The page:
Mario Flambeau was once a guitar god, a superstar in the psychedelic heyday. Now he's a burned-out wreck. When a desperate producer finds him in a church basement in a band with other derelicts, he has visions of a major comeback payday. Add a drummer with an anger management problem and a preening drifter diva lead singer, and you've got all the makings of a true rock and roll apocalypse.
You do things different when you're a mute security guard. You have to. People don't naturally have your respect. Now I use a whistle. Before I would just kind of go and maybe tap them on the shoulder if they were doing something they shouldn't be. People didn't react too well to that. People don't always liked to be touched by strangers, especially big scary-looking ones. I can't help it if I'm six four, two forty and built like a rock. Also, I'm half Japanese half Mexican and look like a samurai bullfighter. My name is Pablo Yokimura. I always wore a little sign around my neck explaining my inability to speak, but when they were shouting at me and I wasn't saying anything back the shoplifters got even madder, especially since most of them didn't understand sign language. Once or twice a fight broke out. The fights were over quickly, but my dad (his name's Hiroshi) said it wasn't working out and so he fired me.
I got lucky through my mom (she's a social worker, her name's Maria Elena) and found a part-time job coaching a local middle school boys' track team. The first thing the principal did was give me a whistle on a string to put around my neck, along with the little sign which said "I'm mute". At first it seemed kind of weird, but I watched the other coaches and saw what they were doing, using the whistle to make the kids start and stop doing things. I would write down on a little whiteboard what I wanted the kids to do (run a lap, sprint the hundred, stretch), followed by a demonstration of me doing the thing myself, then blow the whistle and the kids would do it. When it was time to stop I'd blow the whistle again. You get the picture. There was this one kid named Anthony Carter who gave me the suggestion I could use the whistle to make other sounds than just the one loud blast. I started making more subtle noises, toots and peeps and trills and even a sort of language like the Morse Code, with short and long beeps and notes, depending on what I wanted to say, like, "Good job", or "One more time", or "Wait, let me show you". Pretty soon the kids all said they could understand every thing I blew. Nobody else could, of course, but the kids were all that mattered.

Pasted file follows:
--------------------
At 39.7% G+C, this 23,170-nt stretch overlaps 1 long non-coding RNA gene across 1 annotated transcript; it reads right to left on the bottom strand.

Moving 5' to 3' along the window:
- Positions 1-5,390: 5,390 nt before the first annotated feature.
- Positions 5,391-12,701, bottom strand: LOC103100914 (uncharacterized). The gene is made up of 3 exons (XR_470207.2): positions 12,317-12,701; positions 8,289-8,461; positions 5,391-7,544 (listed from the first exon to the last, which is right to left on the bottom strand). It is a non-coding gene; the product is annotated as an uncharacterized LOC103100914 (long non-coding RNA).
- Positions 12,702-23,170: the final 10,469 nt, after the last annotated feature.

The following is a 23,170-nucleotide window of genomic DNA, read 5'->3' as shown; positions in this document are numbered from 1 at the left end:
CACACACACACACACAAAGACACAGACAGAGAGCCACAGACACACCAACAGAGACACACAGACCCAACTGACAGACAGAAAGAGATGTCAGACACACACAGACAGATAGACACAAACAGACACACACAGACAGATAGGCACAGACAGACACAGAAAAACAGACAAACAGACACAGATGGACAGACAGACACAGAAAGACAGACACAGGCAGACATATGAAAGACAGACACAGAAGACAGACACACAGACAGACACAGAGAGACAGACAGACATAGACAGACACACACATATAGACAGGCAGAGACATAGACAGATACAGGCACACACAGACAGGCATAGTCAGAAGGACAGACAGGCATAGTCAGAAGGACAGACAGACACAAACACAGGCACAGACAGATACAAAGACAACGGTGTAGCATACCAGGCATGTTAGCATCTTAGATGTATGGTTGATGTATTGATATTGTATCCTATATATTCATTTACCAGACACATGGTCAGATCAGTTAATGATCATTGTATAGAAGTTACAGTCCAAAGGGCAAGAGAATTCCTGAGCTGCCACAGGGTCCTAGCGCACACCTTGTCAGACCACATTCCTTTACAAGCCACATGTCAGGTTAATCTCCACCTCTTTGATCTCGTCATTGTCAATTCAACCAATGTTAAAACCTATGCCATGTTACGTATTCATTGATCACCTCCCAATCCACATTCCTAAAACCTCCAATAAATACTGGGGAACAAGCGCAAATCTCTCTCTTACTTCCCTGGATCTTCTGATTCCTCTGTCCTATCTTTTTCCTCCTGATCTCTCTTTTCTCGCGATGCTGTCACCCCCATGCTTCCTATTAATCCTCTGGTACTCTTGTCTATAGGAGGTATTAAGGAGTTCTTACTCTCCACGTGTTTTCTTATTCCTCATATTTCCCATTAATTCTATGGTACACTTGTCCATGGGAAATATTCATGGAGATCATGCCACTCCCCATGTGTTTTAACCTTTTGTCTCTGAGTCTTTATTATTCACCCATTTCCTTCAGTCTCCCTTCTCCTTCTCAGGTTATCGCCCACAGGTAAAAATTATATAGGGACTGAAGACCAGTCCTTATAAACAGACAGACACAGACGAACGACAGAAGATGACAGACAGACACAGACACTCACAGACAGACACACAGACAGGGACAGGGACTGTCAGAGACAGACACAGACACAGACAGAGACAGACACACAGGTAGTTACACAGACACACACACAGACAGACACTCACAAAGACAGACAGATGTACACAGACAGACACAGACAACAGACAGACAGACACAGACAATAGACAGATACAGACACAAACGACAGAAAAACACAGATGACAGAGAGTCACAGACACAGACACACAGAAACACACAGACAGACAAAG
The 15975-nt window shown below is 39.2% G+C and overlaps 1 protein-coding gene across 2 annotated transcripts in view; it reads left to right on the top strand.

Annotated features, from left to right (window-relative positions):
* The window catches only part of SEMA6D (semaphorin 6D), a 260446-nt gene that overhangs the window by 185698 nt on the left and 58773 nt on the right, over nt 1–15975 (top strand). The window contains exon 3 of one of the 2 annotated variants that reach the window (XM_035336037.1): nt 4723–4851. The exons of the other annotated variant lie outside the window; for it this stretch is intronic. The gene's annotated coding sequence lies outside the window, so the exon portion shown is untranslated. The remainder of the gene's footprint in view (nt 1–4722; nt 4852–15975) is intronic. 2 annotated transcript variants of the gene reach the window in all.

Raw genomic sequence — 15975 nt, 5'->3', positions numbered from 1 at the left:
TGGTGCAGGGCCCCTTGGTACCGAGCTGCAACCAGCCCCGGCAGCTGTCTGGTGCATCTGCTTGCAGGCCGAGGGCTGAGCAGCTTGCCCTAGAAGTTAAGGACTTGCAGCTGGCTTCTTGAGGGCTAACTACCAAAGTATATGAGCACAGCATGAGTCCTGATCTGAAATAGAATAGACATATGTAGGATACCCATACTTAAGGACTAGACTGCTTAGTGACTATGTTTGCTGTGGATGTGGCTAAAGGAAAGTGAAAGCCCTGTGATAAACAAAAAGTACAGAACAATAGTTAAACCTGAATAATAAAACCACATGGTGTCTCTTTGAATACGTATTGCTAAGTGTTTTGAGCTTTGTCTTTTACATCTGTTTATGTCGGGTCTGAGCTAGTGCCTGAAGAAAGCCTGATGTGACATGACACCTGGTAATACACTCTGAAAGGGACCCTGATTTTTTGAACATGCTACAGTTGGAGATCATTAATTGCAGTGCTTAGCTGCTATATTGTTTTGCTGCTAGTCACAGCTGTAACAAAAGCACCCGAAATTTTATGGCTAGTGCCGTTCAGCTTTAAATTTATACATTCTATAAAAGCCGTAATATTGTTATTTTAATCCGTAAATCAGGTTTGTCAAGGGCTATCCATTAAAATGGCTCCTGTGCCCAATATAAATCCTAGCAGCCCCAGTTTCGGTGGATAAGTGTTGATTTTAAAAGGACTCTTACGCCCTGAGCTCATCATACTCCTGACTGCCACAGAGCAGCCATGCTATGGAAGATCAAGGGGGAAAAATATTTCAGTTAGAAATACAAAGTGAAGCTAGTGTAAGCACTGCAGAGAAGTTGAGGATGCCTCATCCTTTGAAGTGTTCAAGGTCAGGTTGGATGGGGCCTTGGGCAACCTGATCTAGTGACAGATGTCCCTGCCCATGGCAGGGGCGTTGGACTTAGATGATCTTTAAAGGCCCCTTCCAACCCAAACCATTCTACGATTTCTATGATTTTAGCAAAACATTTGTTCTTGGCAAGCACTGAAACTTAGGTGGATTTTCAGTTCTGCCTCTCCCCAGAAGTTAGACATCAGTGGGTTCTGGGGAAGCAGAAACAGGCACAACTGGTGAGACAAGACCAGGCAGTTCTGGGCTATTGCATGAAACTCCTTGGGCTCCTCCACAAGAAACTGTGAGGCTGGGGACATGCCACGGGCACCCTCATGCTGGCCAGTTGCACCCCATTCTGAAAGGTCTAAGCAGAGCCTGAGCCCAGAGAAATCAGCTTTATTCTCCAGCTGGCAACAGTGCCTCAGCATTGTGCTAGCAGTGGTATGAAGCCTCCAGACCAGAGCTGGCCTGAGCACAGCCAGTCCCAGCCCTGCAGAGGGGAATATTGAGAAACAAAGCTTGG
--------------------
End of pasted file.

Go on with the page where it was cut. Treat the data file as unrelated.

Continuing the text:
I started using it at home a little bit. My parents were already used to paying extra attention for sign language, and also the whiteboard thing went way back, to even before I could really write. My mom and dad taught me to scribble little drawings on it to express myself. Once I started writing it was pretty routine to use that with non-signers and even at home when I felt like it. Adding the whistle was just another way to talk. There are things that are better expressed through noise.
I convinced my dad to give me another shot at the security guard thing in his music shop. For one thing, I needed the money, and also I just liked working there. Music was always my first love, and being around my dad and the store is also cool. I pretty much lived half my life at least in that place ever since I can remember. There are pictures of me as a baby in a playpen behind the counter. As a toddler and child I roamed the store at will, sampling every instrument and listening to records. I learned to read sheet music even before I learned to read books, and the books I learned to read from were biographies of musicians and other books about music. My dad's store (I should just call it Yokimura Music, which is it's actual name), is based on the premise that if a product has anything to do with music in anyway, it has a place in there.
It worked out better once I got the hang of the whistle. That way I didn't have to engage in any physical contact with the malefactor. I'd just blow my whistle and that got their attention all right. I also made myself a big red Stop sign like you see on street corners, and I'd hold that up for them to look at when they turned in the direction of the blast. That usually did the trick. For the more hardcore cases we team up, Marshall and me, and he would do the talking. He's almost as tall and me and a little bit heavier too, and has a hell of a mean face when he wants to. Most of the time he's just a pussycat. Like I said, it usually worked. There are some situations, though, when a whistle just isn't enough. I guess that's what I started out to say.